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THEY CALL ME NO SAM!

Silly, swift, and a surefire success.

A dog who sees the world through his own unique lens battles evil forces to protect his newfound family—and inadvertently succeeds.

In a “Dear Diary” format, Sam the pug relates his adventures over the course of 20 eventful days, during which he runs away from “naked-monkey-thing” owner Mike, ends up at the shelter, and gets adopted by the Peterson family, who have a 12-year-old son named Justin. Meanwhile, Sam is suspicious of Justin’s new friend, Phoebe, but perceives actual villains Drago and Grisha as his friends, even though they’re trying to steal the Peterson parents’ lab secrets. Many of Sam’s fears will be humorous to readers, such as the “deadly assassination robot” (the vacuum) and the Ghost Wolf (Sam’s own reflection in a sliding glass door). No matter how misguided and oblivious he is, Sam’s heart is in the right place, however, and he manages to protect his family. He’s also able to smell people’s emotions, knows when Justin is lonely, and tries to be a good companion. Readers will find plenty of humor—and a few gross-out moments, as when the Petersons’ cat makes “little snack treats” in his “magic sand oven.” The grayscale cartoon illustrations throughout are especially funny and often spotlight the difference between Sam’s worldview and reality. Most main characters read white; the bad guys are coded as Eastern Europeans who speak a language other than English.

Silly, swift, and a surefire success. (Adventure. 8-12)

Pub Date: June 4, 2024

ISBN: 9780358612902

Page Count: 224

Publisher: Clarion/HarperCollins

Review Posted Online: March 23, 2024

Kirkus Reviews Issue: April 15, 2024

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THE WILD ROBOT PROTECTS

From the Wild Robot series , Vol. 3

Hugely entertaining, timely, and triumphant.

Robot Roz undertakes an unusual ocean journey to save her adopted island home in this third series entry.

When a poison tide flowing across the ocean threatens their island, Roz works with the resident creatures to ensure that they will have clean water, but the destruction of vegetation and crowding of habitats jeopardize everyone’s survival. Brown’s tale of environmental depredation and turmoil is by turns poignant, graceful, endearing, and inspiring, with his (mostly) gentle robot protagonist at its heart. Though Roz is different from the creatures she lives with or encounters—including her son, Brightbill the goose, and his new mate, Glimmerwing—she makes connections through her versatile communication abilities and her desire to understand and help others. When Roz accidentally discovers that the replacement body given to her by Dr. Molovo is waterproof, she sets out to seek help and discovers the human-engineered source of the toxic tide. Brown’s rich descriptions of undersea landscapes, entertaining conversations between Roz and wild creatures, and concise yet powerful explanations of the effect of the poison tide on the ecology of the island are superb. Simple, spare illustrations offer just enough glimpses of Roz and her surroundings to spark the imagination. The climactic confrontation pits oceangoing mammals, seabirds, fish, and even zooplankton against hardware and technology in a nicely choreographed battle. But it is Roz’s heroism and peacemaking that save the day.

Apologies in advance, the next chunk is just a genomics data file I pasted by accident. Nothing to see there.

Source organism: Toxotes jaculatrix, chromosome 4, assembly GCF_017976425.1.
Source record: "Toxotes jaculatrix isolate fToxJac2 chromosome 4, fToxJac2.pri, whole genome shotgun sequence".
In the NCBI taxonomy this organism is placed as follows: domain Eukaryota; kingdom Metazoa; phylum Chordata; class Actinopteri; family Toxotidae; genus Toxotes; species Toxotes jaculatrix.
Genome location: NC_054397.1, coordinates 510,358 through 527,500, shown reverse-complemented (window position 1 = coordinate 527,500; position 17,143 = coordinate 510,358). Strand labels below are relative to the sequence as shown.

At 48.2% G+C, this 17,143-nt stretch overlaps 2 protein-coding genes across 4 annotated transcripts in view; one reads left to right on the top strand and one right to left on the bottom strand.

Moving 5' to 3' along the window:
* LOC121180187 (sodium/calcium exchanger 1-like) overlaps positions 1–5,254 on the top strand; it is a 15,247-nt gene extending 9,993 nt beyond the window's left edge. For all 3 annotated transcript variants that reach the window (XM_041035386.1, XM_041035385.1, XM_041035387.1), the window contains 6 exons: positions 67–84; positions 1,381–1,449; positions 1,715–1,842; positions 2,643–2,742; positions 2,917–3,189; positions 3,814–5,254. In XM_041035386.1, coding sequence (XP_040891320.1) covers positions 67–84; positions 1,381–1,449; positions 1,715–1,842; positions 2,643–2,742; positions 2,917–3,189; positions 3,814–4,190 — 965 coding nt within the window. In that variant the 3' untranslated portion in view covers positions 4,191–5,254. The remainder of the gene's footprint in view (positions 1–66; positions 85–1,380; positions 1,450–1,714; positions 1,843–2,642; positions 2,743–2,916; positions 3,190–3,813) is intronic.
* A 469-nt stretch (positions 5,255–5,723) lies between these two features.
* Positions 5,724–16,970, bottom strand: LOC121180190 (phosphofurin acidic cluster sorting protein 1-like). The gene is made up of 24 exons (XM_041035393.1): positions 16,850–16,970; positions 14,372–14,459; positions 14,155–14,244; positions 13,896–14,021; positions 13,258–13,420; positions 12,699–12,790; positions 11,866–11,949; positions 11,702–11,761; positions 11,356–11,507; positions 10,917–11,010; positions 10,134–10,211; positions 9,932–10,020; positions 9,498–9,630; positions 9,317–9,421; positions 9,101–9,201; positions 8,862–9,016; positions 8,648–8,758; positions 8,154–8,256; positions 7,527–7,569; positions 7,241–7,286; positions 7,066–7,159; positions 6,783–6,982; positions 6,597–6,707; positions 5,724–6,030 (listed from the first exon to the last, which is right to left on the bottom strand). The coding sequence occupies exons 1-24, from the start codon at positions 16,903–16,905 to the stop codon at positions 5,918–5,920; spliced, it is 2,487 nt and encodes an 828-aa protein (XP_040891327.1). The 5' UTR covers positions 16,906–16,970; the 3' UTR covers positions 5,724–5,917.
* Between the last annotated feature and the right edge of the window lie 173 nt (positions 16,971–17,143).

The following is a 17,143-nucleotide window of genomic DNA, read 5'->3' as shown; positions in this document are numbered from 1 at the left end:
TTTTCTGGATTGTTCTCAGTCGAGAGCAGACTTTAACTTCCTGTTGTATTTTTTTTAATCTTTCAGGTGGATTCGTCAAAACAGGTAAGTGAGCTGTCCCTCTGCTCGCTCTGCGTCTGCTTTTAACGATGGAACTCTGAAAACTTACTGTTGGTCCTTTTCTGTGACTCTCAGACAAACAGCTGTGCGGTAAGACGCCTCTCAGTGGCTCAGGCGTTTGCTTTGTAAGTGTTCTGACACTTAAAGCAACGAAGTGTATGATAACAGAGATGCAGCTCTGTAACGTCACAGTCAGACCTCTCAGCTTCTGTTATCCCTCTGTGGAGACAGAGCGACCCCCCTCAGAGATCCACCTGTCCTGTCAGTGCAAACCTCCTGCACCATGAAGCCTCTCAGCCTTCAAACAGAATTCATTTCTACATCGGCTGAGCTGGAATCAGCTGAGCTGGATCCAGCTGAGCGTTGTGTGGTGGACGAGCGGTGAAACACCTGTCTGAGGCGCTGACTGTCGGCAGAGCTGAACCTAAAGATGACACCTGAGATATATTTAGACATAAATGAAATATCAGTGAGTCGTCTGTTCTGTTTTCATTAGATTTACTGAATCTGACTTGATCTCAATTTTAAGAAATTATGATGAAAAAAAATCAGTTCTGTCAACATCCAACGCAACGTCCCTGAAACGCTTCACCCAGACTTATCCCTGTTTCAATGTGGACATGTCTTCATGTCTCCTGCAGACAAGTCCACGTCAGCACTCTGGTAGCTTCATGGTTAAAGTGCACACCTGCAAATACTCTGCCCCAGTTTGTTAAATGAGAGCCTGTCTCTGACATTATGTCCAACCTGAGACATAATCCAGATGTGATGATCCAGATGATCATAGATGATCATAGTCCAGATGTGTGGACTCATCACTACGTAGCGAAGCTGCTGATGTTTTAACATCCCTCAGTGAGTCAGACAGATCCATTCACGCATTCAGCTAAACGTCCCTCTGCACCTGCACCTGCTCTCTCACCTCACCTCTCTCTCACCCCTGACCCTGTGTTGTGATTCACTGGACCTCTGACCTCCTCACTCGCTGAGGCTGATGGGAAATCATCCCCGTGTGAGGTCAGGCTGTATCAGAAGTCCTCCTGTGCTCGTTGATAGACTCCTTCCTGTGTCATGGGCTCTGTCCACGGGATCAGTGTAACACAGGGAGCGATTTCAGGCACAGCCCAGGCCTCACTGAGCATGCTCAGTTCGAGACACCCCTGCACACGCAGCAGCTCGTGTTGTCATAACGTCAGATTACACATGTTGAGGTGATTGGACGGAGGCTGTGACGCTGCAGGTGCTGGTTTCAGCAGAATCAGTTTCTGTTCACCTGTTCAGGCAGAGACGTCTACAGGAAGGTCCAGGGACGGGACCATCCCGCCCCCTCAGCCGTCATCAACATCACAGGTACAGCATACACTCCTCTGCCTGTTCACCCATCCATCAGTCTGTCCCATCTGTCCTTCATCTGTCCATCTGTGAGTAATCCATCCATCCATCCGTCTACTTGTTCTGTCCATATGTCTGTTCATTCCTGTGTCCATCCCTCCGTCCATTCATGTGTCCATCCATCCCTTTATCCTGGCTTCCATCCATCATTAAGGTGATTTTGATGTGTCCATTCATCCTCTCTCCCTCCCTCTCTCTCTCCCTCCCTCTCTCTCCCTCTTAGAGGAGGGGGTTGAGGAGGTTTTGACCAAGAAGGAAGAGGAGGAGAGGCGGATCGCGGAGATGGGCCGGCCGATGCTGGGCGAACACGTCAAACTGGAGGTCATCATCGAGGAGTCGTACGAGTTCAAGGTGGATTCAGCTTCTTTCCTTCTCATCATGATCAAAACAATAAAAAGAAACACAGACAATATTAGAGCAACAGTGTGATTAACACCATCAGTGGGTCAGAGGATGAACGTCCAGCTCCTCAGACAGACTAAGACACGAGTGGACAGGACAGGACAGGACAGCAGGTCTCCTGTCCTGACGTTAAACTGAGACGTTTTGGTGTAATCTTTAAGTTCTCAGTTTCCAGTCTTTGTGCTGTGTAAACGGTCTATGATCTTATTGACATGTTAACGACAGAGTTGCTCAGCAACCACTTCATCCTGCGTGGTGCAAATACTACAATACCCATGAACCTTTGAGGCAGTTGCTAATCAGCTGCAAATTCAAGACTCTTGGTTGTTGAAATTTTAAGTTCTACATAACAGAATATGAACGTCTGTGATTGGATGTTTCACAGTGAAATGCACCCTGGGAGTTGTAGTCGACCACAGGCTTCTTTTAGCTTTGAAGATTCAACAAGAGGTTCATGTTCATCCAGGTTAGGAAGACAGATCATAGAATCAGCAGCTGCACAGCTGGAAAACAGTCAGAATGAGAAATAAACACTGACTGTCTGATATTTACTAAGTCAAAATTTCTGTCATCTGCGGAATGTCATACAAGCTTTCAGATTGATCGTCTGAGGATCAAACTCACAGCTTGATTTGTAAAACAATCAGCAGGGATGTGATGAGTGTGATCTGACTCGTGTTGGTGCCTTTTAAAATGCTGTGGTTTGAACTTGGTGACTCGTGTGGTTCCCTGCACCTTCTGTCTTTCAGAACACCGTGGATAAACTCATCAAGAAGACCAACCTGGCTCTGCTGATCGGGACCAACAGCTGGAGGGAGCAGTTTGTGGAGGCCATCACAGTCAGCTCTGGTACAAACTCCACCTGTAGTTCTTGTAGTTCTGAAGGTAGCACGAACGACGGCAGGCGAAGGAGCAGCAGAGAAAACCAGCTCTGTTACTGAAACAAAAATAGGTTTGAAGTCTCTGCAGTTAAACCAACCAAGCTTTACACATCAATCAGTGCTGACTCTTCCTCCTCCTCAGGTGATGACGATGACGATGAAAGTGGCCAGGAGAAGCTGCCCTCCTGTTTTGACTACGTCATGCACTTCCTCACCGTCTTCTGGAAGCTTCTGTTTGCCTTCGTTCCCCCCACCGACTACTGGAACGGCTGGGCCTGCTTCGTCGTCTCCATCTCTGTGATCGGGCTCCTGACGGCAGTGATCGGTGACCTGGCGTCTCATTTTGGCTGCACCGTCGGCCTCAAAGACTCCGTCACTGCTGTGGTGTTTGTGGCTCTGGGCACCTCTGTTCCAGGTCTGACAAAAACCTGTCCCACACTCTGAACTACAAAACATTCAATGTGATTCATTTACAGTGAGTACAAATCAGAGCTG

Hugely entertaining, timely, and triumphant. (author’s note) (Fiction. 8-12)

Pub Date: Sept. 26, 2023

ISBN: 9780316669412

Page Count: 288

Publisher: Little, Brown

Review Posted Online: Aug. 26, 2023

Kirkus Reviews Issue: Sept. 15, 2023

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CHARLOTTE'S WEB

The three way chats, in which they are joined by other animals, about web spinning, themselves, other humans—are as often...

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A successful juvenile by the beloved New Yorker writer portrays a farm episode with an imaginative twist that makes a poignant, humorous story of a pig, a spider and a little girl.

Young Fern Arable pleads for the life of runt piglet Wilbur and gets her father to sell him to a neighbor, Mr. Zuckerman. Daily, Fern visits the Zuckermans to sit and muse with Wilbur and with the clever pen spider Charlotte, who befriends him when he is lonely and downcast. At the news of Wilbur's forthcoming slaughter, campaigning Charlotte, to the astonishment of people for miles around, spins words in her web. "Some Pig" comes first. Then "Terrific"—then "Radiant". The last word, when Wilbur is about to win a show prize and Charlotte is about to die from building her egg sac, is "Humble". And as the wonderful Charlotte does die, the sadness is tempered by the promise of more spiders next spring.

The three way chats, in which they are joined by other animals, about web spinning, themselves, other humans—are as often informative as amusing, and the whole tenor of appealing wit and pathos will make fine entertainment for reading aloud, too.

Pub Date: Oct. 15, 1952

ISBN: 978-0-06-026385-0

Page Count: 192

Publisher: Harper/HarperCollins

Review Posted Online: Sept. 14, 2011

Kirkus Reviews Issue: Oct. 1, 1952

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